Impact Pricing Blog

Pricing SaaS On Top of AWS

Many SaaS companies who offer an infrastructure type SaaS product that runs on AWS (or similar) sell credits.  There are likely two key reasons for this:

1. They couldn’t come up with a better pricing metric. 

2. They want to make sure they cover their AWS costs, which fluctuate dramatically by user.  

The previous two blogs were about selling credits and why they are sub-optimal. If you haven’t read them you may want to go back. This blog offers a possible solution.

First, a short story. Thirty years ago, I was a salesperson for Tektronix. My job was to sell test instruments that could be controlled by a computer. Tektronix also sold the computers. The problem is, they expected their normal margin, regardless of what was sold, so we tried to sell PC’s at double the price you could buy at the local electronics store.  

Tektronix didn’t ask my opinion, but if they did I would have suggested one of two options. Either tell people to provide their own PC, or resell PCs at a small margin, one that would be more acceptable to their customers.  In other words, separate the price of the computer from the price of the instruments.

If you’re thinking about selling credits, my advice to you is exactly the same. Separate the AWS bill from the price you charge for your product. You could let people pay their own AWS bill or you could just tell them that you’re passing through the cost with a small margin to cover your expenses. Then you price for the value your product or service provides.  

This way you aren’t encumbered by the cost of the underlying computing power in your pricing model. You are freed up to discover and use a much more effective pricing metric. Think hard about how your customers get value from your product. You should be able to come up with a pricing metric that is correlated with that value.  This type of pricing makes sense for you and your buyer.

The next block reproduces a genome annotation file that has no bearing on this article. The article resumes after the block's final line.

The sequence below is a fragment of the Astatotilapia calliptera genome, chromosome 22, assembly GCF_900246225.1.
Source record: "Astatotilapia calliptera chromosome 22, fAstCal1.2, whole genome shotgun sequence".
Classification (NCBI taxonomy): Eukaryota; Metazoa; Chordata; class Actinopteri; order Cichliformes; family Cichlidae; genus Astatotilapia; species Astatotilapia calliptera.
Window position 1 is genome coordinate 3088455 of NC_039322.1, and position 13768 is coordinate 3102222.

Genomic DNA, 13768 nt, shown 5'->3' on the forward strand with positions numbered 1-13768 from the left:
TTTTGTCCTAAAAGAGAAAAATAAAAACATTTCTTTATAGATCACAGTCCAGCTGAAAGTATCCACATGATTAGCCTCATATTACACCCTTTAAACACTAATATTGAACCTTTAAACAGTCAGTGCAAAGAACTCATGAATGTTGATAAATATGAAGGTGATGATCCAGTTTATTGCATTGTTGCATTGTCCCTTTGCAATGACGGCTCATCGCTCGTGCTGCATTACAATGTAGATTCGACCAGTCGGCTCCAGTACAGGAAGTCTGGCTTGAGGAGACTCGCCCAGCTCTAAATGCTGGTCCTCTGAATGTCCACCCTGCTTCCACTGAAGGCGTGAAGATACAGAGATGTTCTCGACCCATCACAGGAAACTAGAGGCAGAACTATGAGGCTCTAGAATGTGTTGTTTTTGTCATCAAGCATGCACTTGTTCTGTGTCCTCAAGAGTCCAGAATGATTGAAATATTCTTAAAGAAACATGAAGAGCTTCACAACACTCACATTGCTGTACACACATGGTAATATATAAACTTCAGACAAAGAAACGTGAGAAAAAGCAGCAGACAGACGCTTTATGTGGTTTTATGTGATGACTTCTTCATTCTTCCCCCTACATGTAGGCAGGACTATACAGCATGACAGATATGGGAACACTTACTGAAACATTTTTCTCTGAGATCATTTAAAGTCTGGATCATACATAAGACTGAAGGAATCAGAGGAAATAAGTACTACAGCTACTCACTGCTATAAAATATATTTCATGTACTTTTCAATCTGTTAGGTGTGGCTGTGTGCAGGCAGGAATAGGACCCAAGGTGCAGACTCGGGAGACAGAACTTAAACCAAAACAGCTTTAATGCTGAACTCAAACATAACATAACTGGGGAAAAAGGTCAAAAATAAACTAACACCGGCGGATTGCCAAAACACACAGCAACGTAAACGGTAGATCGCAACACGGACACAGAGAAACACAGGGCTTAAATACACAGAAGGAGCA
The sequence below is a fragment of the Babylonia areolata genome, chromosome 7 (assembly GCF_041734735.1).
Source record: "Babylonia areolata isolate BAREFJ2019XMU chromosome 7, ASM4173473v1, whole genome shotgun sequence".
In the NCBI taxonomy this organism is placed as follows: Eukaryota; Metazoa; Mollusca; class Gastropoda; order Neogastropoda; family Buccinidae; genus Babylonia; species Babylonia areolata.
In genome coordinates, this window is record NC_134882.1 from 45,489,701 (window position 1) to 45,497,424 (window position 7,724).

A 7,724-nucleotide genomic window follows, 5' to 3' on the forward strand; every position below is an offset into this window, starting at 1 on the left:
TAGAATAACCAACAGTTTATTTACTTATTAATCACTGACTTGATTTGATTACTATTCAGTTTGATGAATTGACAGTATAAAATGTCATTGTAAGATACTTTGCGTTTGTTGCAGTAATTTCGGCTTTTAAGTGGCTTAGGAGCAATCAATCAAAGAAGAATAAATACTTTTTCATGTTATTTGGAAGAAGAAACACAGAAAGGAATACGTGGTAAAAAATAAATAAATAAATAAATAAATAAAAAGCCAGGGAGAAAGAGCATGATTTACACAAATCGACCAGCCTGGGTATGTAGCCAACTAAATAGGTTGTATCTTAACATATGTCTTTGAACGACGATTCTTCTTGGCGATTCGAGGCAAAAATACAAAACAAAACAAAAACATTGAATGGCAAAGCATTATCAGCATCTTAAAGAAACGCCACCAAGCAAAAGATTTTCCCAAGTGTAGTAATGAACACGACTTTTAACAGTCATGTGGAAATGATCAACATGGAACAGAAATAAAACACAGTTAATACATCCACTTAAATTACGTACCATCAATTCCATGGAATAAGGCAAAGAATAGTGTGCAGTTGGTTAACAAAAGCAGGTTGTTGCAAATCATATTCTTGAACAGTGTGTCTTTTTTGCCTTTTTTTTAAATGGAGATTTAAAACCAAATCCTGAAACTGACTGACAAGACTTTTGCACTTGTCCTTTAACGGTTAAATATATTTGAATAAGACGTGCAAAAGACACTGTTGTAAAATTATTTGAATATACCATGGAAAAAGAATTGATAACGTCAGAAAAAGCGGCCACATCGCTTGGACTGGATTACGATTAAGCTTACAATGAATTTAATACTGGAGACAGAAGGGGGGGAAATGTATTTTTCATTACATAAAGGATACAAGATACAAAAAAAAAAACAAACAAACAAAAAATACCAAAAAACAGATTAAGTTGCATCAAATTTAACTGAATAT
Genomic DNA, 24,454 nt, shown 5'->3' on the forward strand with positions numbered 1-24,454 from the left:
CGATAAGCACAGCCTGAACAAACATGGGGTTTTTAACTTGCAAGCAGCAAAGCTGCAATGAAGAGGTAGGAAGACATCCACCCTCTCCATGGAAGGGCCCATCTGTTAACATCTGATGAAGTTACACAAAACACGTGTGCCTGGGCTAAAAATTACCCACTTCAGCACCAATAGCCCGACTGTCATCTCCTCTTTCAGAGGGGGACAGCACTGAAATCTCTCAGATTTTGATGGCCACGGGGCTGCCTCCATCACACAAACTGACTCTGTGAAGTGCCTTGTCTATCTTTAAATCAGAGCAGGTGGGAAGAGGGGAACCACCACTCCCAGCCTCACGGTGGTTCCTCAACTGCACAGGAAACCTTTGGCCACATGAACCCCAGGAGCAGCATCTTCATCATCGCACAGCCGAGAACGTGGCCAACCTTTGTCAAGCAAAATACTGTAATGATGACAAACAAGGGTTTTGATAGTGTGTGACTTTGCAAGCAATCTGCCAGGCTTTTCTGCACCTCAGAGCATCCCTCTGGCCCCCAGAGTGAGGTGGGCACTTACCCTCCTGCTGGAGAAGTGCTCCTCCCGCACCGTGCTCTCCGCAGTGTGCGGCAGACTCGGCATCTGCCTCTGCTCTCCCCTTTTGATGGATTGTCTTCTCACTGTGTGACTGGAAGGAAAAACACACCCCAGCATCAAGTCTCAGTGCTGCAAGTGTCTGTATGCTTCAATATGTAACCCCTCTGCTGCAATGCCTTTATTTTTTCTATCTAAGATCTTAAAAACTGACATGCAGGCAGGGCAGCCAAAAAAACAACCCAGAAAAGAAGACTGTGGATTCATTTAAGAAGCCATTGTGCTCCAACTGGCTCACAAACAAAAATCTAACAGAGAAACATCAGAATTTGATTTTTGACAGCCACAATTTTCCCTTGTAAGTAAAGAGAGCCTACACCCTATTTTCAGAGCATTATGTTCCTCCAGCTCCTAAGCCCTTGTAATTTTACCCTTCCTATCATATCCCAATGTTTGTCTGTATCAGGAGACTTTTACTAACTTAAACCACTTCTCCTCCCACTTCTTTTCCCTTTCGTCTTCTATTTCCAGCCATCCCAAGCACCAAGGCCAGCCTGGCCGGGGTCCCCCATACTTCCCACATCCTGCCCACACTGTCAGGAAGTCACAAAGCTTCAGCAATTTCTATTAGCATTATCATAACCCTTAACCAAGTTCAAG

A similar pricing technique happens in manufacturing. Some companies sign long term contracts with their customers while putting in terms so the customer is responsible for the fluctuating cost of certain materials like gold. These manufacturers aren’t in the business of selling gold. If manufacturers didn’t price this way, they would have to add a large margin to compensate for the risk of gold prices increasing.  Separating the price of gold from the rest of the product enables the company to price the product based on value without the risk of fluctuating gold costs.

Just like manufacturers aren’t in the business of selling gold, you are not in the business of selling AWS. Try to separate the pricing. It will likely make more sense to your customers and you will likely grow faster.  

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